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dc.contributor.authorThomas, Julian
dc.description.abstractTerry Flew's account (in this volume) of the new era in cultural policy reminds us of the need to look beyond policy statements and speeches. Despite the consequences of the Mansfield and Gonski Reports for Radio Australia and the Australian Film Commission's screen culture program, Flew finds that no substantial institutional changes have so far followed from the Coalition's retreat from Keatingism in the Communications and Arts portfolio. We need also to compare the new government's declared policy directions with its handling of regulatory issues in the cultural sphere. Regulation continues to have a somewhat obscure place in cultural policy discussion. Those legal and bureaucratic structures which seek to manage cultural industries 􀇍 for example, the classification and censorship system, the laws and practices developed around copyright, and the controls exercised by government over broadcasting and communications - are often passed over in discussions of cultural policy which concentrate on budget expenditure and subsidies for the arts. Nevertheless, these regulatory systems do embody policy objectives. And precisely because they are rarely - if at all - costed, they call for greater scrutiny. In this discussion, I consider some current issues of censorship.en_US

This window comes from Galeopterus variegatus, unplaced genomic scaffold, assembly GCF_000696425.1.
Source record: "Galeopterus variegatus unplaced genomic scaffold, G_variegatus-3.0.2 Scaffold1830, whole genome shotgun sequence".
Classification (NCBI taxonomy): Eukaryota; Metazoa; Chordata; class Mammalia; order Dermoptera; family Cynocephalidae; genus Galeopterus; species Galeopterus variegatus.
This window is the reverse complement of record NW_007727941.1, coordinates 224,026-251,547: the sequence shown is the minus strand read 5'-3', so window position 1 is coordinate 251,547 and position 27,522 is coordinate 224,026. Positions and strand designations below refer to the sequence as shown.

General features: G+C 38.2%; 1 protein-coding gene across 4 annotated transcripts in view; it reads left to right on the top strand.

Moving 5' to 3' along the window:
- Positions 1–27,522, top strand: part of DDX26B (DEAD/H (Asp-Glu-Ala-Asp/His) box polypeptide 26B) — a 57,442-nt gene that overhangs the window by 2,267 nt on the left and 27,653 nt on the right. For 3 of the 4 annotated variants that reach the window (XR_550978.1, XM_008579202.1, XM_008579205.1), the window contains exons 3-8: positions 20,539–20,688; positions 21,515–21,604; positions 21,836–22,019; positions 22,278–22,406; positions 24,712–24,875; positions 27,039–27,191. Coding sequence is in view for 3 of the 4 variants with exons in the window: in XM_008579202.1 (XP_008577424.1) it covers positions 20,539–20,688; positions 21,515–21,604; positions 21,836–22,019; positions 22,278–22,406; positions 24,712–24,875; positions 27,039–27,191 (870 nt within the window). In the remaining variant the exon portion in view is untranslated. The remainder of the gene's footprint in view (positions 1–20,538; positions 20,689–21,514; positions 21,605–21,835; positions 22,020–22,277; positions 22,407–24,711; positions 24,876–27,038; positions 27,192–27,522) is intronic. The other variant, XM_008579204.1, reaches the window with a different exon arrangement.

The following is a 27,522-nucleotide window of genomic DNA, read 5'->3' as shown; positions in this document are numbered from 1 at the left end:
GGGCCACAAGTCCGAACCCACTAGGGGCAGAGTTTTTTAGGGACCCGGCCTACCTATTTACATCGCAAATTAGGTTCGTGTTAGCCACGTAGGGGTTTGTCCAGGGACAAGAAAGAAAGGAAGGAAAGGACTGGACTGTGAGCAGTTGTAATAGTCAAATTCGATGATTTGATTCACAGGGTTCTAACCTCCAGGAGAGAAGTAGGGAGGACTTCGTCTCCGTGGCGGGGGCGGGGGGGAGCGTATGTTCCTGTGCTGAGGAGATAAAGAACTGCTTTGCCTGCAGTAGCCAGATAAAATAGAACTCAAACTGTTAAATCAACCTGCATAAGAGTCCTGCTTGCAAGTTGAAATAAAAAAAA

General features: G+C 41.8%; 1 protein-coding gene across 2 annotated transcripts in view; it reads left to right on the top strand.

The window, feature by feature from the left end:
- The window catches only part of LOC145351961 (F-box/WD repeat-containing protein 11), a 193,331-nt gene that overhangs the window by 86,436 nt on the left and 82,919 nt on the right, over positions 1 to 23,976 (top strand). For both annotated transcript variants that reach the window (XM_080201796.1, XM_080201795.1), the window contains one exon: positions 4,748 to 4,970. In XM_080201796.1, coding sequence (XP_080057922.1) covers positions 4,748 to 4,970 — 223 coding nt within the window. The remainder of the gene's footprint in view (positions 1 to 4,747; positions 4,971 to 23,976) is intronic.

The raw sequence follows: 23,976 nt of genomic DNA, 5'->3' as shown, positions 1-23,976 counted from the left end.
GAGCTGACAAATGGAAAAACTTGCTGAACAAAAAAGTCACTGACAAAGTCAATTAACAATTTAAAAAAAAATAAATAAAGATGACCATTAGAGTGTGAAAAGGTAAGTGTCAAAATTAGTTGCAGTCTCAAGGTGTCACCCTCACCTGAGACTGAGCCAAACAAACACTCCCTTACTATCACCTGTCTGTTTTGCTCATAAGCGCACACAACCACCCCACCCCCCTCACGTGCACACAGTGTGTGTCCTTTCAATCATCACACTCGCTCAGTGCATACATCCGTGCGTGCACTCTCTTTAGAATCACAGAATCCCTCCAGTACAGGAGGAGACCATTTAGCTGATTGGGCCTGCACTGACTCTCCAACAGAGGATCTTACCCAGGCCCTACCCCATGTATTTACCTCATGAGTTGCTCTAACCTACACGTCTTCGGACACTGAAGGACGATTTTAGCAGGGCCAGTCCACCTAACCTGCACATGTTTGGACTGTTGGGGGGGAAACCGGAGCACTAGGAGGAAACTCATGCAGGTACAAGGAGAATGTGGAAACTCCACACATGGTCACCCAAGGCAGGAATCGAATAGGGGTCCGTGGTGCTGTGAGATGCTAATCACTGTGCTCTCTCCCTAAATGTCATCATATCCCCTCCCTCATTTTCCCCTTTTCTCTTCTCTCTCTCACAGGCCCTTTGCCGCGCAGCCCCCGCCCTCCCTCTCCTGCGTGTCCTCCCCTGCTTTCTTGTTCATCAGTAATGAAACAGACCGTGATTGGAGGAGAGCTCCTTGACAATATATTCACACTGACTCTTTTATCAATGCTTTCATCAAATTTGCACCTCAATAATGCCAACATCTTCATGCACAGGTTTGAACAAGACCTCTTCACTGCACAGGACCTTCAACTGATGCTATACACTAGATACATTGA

dc.publisherAustralian Key Centre for Cultural and Media Policyen_US
dc.relation.ispartofjournalMedia International Australia Incorporating Culture and Policyen_US
dc.titleCultural Regulation, Censorship and Computer Networksen_US
dc.typeJournal articleen_US
dc.type.descriptionC1 - Peer Reviewed (HERDC)en_US
dc.type.codeC - Journal Articlesen_US
gro.hasfulltextNo Full Text
gro.griffith.authorThomas, Julian D.

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